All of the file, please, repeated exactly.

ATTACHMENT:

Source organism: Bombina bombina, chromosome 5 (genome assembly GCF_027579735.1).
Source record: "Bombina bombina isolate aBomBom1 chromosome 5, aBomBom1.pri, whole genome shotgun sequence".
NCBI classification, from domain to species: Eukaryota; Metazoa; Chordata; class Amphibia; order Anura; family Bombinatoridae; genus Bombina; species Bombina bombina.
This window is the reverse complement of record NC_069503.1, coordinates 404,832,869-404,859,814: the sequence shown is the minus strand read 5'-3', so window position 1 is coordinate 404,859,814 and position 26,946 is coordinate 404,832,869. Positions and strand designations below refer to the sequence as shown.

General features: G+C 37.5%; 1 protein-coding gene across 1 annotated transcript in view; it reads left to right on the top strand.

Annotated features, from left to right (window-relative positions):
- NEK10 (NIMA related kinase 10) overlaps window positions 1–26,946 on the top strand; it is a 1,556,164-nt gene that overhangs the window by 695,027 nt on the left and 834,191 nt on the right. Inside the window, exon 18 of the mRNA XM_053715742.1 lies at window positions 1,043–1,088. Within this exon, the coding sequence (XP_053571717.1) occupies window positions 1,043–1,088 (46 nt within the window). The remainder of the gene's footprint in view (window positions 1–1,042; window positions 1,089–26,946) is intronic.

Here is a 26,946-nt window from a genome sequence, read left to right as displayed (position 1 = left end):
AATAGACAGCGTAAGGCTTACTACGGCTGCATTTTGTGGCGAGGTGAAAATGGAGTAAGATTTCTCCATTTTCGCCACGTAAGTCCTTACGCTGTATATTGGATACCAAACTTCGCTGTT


Source organism: Bombina bombina, chromosome 5 (genome assembly GCF_027579735.1).
Source record: "Bombina bombina isolate aBomBom1 chromosome 5, aBomBom1.pri, whole genome shotgun sequence".
NCBI classification, from domain to species: Eukaryota; Metazoa; Chordata; class Amphibia; order Anura; family Bombinatoridae; genus Bombina; species Bombina bombina.
This window is the reverse complement of record NC_069503.1, coordinates 404,832,869-404,859,814: the sequence shown is the minus strand read 5'-3', so window position 1 is coordinate 404,859,814 and position 26,946 is coordinate 404,832,869. Positions and strand designations below refer to the sequence as shown.

General features: G+C 37.5%; 1 protein-coding gene across 1 annotated transcript in view; it reads left to right on the top strand.

Annotated features, from left to right (window-relative positions):
- NEK10 (NIMA related kinase 10) overlaps window positions 1–26,946 on the top strand; it is a 1,556,164-nt gene that overhangs the window by 695,027 nt on the left and 834,191 nt on the right. Inside the window, exon 18 of the mRNA XM_053715742.1 lies at window positions 1,043–1,088. Within this exon, the coding sequence (XP_053571717.1) occupies window positions 1,043–1,088 (46 nt within the window). The remainder of the gene's footprint in view (window positions 1–1,042; window positions 1,089–26,946) is intronic.

Here is a 26,946-nt window from a genome sequence, read left to right as displayed (position 1 = left end):
AATAGACAGCGTAAGGCTTACTACGGCTGCATTTTGTGGCGAGGTGAAAATGGAGTAAGATTTCTCCATTTTCGCCACGTAAGTCCTTACGCTGTATATTGGATACCAAACTTCGCTGTT